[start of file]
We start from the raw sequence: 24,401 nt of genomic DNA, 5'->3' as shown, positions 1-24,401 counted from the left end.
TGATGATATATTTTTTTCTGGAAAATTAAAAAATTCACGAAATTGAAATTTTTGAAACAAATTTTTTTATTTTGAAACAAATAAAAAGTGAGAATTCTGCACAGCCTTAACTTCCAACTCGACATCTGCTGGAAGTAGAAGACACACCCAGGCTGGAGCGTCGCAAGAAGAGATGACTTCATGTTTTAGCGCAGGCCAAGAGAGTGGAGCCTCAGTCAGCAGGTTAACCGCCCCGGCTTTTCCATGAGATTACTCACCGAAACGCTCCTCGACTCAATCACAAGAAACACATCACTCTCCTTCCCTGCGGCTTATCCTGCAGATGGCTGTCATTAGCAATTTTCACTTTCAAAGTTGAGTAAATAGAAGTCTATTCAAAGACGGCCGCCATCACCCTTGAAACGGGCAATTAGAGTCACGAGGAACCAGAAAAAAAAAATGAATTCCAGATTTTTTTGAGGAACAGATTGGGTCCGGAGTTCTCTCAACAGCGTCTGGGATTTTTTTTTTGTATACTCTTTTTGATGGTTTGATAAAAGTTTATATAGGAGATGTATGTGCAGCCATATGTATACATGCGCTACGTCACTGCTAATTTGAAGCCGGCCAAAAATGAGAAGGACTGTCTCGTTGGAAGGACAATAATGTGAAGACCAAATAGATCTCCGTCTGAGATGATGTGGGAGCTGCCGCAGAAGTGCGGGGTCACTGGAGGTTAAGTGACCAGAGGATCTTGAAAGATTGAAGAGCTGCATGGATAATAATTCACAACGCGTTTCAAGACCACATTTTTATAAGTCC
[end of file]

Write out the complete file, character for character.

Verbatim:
We start from the raw sequence: 24,401 nt of genomic DNA, 5'->3' as shown, positions 1-24,401 counted from the left end.
TGATGATATATTTTTTTCTGGAAAATTAAAAAATTCACGAAATTGAAATTTTTGAAACAAATTTTTTTATTTTGAAACAAATAAAAAGTGAGAATTCTGCACAGCCTTAACTTCCAACTCGACATCTGCTGGAAGTAGAAGACACACCCAGGCTGGAGCGTCGCAAGAAGAGATGACTTCATGTTTTAGCGCAGGCCAAGAGAGTGGAGCCTCAGTCAGCAGGTTAACCGCCCCGGCTTTTCCATGAGATTACTCACCGAAACGCTCCTCGACTCAATCACAAGAAACACATCACTCTCCTTCCCTGCGGCTTATCCTGCAGATGGCTGTCATTAGCAATTTTCACTTTCAAAGTTGAGTAAATAGAAGTCTATTCAAAGACGGCCGCCATCACCCTTGAAACGGGCAATTAGAGTCACGAGGAACCAGAAAAAAAAAATGAATTCCAGATTTTTTTGAGGAACAGATTGGGTCCGGAGTTCTCTCAACAGCGTCTGGGATTTTTTTTTTGTATACTCTTTTTGATGGTTTGATAAAAGTTTATATAGGAGATGTATGTGCAGCCATATGTATACATGCGCTACGTCACTGCTAATTTGAAGCCGGCCAAAAATGAGAAGGACTGTCTCGTTGGAAGGACAATAATGTGAAGACCAAATAGATCTCCGTCTGAGATGATGTGGGAGCTGCCGCAGAAGTGCGGGGTCACTGGAGGTTAAGTGACCAGAGGATCTTGAAAGATTGAAGAGCTGCATGGATAATAATTCACAACGCGTTTCAAGACCACATTTTTATAAGTCC